“At the Whitney, we are thrilled to partner with the MTA to bring the excitement of the Whitney Biennial to more New Yorkers,” said I.D. Aruede, Deputy Director of the Whitney Museum of American Art. “This collaboration is part of the Museum’s ongoing commitment to making the work of contemporary American artists more accessible—as we do with our new free admission initiatives and other projects—and forwards our mission of celebrating artists and creativity.” 


“Working with the Whitney and other organizations is an opportunity to build cultural and community connections and enliven stations with special installations and events,” said MTA Arts & Design Director Sandra Bloodworth. “Through this partnership and the MTA’s creative approach to revitalizing underutilized retail sites, we’re using the power of art to make these transit spaces welcoming for our riders, which has been central to the Arts & Design team’s mission for nearly 40 years.” 


Photo by Timothy Schenck.


The Whitney Museum of American Art, founded in 1930 by the artist and philanthropist Gertrude Vanderbilt Whitney (1875–1942), houses the foremost collection of American art from the twentieth and twenty-first centuries. Mrs. Whitney, an early and ardent supporter of modern American art, nurtured groundbreaking artists when audiences were still largely preoccupied with the Old Masters. From her vision arose the Whitney Museum of American Art, which has been championing the most innovative art of the United States for ninety years. The core of the Whitney’s mission is to collect, preserve, interpret, and exhibit American art of our time and serve a wide variety of audiences in celebration of the complexity and diversity of art and culture in the United States. Through this mission and a steadfast commitment to artists, the Whitney has long been a powerful force in support of modern and contemporary art and continues to help define what is innovative and influential in American art today.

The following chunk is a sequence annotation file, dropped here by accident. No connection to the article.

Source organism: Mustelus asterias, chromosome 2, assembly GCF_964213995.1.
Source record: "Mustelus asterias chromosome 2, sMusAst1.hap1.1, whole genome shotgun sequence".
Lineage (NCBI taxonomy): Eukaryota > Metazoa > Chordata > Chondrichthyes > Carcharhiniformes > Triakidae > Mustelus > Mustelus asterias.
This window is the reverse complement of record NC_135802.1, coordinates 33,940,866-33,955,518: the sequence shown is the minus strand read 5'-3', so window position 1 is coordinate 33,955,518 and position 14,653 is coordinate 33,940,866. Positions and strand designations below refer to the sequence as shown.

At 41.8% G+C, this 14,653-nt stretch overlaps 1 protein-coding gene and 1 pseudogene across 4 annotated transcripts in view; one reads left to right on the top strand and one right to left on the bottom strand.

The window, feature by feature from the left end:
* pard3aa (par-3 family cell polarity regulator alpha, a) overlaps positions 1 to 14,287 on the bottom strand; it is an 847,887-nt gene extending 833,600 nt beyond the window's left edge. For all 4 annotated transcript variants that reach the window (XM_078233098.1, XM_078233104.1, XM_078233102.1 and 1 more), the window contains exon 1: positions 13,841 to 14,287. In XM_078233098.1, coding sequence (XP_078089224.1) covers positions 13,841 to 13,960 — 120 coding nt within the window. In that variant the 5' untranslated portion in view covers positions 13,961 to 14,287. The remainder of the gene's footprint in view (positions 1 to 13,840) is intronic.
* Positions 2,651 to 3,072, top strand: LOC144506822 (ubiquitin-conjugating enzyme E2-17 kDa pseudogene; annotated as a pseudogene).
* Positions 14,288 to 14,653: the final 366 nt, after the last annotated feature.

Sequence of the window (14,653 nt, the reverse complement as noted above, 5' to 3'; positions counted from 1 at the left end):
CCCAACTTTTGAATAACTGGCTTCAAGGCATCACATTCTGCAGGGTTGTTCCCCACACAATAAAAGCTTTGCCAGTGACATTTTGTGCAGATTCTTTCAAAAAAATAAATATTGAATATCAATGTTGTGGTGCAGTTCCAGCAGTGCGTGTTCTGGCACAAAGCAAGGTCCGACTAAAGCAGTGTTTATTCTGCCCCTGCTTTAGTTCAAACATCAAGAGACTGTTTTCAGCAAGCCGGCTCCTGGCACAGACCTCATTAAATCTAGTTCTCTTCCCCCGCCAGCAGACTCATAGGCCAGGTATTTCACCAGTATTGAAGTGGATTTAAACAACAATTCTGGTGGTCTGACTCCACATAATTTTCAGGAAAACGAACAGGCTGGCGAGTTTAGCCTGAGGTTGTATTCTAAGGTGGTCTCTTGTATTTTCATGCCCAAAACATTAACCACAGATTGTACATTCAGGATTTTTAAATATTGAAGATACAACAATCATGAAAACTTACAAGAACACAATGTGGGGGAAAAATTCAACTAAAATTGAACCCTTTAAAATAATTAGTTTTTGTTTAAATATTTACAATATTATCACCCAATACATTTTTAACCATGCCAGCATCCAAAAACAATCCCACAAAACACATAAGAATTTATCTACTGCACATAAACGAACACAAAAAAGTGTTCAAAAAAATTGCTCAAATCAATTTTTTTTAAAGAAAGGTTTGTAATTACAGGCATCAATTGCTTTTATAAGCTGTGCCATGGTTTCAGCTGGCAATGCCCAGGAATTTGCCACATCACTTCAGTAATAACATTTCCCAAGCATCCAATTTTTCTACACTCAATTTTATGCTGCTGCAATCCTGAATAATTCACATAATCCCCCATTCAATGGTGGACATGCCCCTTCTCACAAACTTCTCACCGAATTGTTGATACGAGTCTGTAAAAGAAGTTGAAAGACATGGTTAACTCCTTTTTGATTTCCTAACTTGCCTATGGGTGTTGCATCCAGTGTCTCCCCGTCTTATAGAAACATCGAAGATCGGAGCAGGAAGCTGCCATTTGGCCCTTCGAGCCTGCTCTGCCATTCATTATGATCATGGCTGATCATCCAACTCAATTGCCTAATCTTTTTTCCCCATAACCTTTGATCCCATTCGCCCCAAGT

Whitney Museum Land Acknowledgment
The Whitney is located in Lenapehoking, the ancestral homeland of the Lenape. The name Manhattan comes from their word Mannahatta, meaning “island of many hills.” The Museum’s current site is close to land that was a Lenape fishing and planting site called Sapponckanikan (“tobacco field”). The Whitney acknowledges the displacement of this region’s original inhabitants and the Lenape diaspora that exists today.

As a museum of American art in a city with vital and diverse communities of Indigenous people, the Whitney recognizes the historical exclusion of Indigenous artists from its collection and program. The Museum is committed to addressing these erasures and honoring the perspectives of Indigenous artists and communities as we work for a more equitable future. To read more about the Museum’s Land Acknowledgment, visit the Museum’s website.



The Whitney Museum of American Art is located at 99 Gansevoort Street between Washington and West Streets, New York City. Public hours are Monday, Wednesday, and Thursday, 10:30 am–6 pm; Friday, 10:30 am–10 pm; and Saturday and Sunday, 10:30 am–6 pm. Closed Tuesday. Visitors eighteen years and under and Whitney members: FREE. The Museum offers FREE admission and special programming for visitors of all ages every Friday evening from 5–10 pm and on the second Sunday of every month.

Whitney Museum of American Art
99 Gansevoort Street New York, NY 10014